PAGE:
A Review of Tennis Elbow
Rehabilitate The Whole Person, Not Just Injured Tissues
Massage therapists are uniquely suited to incorporate a number of rehabilitation strategies for patients with Elbow Pain.
The presentation of pain in a tendon, does not always mean that the tendon is the primary contributor to pain. There research that suggests that a majority of nerves are found outside in peritendinous tissue, which is likely contributes to the complex clinical picture of tendon pain. This is why clinicians should be thoughtful and skilled in managing the load on the tendons and supporting structures through a number of rehabilitation considerations including, but are not limited to:
• Manual Therapy (neurodynamic mobilization, friction massage, IASTM)
• Education on psychosocial factors such as fear avoidance
• Loading Programs (eg. concentric, eccentric, isometric)
Why Does Massage Therapy Work for Elbow Pain?
A biopsychosocial framework helps put into context the interconnected and multidirectional interaction between: physiology, thoughts, emotions, behaviors, culture, and beliefs. In terms of clinical responses to massage therapy there are a couple of proposed mechanisms of action, including but not limited to: neurodynamics, contextually aided recovery, neuromodulation, social grooming and mechanotherapy.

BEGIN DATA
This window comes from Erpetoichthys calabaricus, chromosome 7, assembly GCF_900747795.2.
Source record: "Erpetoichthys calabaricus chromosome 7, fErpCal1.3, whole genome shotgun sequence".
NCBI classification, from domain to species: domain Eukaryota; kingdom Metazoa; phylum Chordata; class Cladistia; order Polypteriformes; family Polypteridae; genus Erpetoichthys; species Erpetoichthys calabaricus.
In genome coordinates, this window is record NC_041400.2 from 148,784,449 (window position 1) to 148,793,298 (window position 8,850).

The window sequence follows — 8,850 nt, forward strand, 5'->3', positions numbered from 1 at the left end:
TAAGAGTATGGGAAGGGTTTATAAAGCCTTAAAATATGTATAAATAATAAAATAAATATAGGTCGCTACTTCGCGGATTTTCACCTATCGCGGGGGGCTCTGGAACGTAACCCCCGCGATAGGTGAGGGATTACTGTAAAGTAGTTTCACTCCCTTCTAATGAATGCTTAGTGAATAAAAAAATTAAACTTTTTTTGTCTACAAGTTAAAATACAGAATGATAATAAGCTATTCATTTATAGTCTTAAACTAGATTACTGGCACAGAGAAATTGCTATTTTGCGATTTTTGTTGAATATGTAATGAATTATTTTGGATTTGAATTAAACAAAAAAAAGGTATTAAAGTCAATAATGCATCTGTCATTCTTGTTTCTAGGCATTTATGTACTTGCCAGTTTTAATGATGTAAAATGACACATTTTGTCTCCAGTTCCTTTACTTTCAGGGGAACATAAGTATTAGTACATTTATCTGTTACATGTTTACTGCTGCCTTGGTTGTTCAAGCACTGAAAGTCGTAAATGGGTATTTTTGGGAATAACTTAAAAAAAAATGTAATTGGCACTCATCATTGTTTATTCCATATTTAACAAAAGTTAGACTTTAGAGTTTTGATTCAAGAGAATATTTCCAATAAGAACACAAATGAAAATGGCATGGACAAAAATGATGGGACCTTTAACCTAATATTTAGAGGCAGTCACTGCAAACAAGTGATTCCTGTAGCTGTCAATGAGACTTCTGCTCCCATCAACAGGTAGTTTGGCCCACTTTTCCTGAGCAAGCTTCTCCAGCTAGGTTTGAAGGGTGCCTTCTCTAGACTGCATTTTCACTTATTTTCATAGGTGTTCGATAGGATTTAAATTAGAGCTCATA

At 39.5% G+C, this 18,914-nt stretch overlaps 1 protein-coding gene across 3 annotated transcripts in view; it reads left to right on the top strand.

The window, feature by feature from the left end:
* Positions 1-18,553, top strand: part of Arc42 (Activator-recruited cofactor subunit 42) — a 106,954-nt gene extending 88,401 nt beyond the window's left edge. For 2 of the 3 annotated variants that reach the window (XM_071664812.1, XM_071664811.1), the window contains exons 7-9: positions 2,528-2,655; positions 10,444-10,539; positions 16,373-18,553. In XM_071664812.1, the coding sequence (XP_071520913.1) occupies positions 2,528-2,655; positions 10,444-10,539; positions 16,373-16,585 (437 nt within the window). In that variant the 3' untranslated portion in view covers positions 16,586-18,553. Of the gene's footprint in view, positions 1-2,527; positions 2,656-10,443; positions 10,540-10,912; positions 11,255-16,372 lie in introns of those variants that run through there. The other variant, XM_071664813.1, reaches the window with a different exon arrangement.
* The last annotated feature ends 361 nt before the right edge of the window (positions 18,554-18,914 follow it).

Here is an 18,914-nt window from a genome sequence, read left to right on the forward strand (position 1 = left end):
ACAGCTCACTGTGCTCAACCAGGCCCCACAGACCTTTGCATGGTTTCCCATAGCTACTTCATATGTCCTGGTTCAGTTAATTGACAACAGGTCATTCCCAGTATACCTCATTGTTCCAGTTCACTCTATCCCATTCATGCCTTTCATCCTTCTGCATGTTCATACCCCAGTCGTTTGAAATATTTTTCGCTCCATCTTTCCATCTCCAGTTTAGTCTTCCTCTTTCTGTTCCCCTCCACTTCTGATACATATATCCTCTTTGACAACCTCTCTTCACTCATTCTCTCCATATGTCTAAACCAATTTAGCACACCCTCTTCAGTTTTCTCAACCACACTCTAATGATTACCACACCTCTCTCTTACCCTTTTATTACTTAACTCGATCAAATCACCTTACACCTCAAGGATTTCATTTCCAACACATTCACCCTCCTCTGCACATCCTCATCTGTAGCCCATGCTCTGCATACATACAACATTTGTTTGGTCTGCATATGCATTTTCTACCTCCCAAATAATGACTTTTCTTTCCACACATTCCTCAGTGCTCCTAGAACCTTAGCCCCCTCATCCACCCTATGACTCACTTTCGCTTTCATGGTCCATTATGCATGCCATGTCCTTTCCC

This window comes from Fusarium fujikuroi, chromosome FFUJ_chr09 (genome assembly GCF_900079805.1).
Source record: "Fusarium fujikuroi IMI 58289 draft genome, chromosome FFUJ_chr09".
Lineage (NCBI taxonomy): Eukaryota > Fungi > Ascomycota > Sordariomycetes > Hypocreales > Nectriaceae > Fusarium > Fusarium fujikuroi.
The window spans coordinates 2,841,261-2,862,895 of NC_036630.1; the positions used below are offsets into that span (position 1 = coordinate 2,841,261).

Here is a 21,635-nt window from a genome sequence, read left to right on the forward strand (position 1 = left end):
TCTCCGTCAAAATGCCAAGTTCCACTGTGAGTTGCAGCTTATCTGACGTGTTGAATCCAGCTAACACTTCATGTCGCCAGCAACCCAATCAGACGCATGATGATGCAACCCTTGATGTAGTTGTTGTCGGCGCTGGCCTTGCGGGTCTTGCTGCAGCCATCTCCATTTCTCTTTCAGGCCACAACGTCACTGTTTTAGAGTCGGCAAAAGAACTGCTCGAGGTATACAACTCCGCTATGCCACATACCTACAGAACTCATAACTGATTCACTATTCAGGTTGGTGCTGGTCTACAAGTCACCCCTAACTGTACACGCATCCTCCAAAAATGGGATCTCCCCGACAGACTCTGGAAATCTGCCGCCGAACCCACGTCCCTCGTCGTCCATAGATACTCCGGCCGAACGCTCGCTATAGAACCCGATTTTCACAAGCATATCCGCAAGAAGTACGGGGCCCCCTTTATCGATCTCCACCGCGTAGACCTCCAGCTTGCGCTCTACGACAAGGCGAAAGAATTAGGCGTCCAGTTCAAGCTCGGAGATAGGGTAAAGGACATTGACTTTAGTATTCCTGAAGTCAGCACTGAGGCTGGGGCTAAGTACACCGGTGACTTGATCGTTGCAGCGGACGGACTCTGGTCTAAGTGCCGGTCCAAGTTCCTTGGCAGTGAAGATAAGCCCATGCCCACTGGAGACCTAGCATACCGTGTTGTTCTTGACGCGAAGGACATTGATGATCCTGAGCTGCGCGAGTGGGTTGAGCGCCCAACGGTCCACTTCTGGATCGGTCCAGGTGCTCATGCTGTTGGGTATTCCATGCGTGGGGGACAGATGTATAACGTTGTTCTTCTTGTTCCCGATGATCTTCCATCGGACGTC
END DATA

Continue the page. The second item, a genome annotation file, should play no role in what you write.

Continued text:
Structures to be Aware of When Treating Elbow Pain
A massage therapy treatment plan should be implemented based on patient-specific assessment findings and patient tolerance. There may be times that focal irritability (ie. nerve irritation, triggerpoints, nervous system sensitization) co-exists with common extensor tendinopathy. Structures to keep in mind while assessing and treating patients suffering from elbow pain may include neurovascular structures and investing fascia of:
• scalene muscles
• pectoralis minor
• biceps brachii muscle
• bicipital aponeurosis
• anterior interosseous membrane
• common extensor tendon (extensor carpi radialis brevis, extensor digitorum, extensor digiti minimi, extensor carpi ulnaris)
• common flexor tendon (pronator teres, flexor carpi radialis, palmaris longus, flexor digitorum superficialis, flexor carpi ulnaris)
More to Explore
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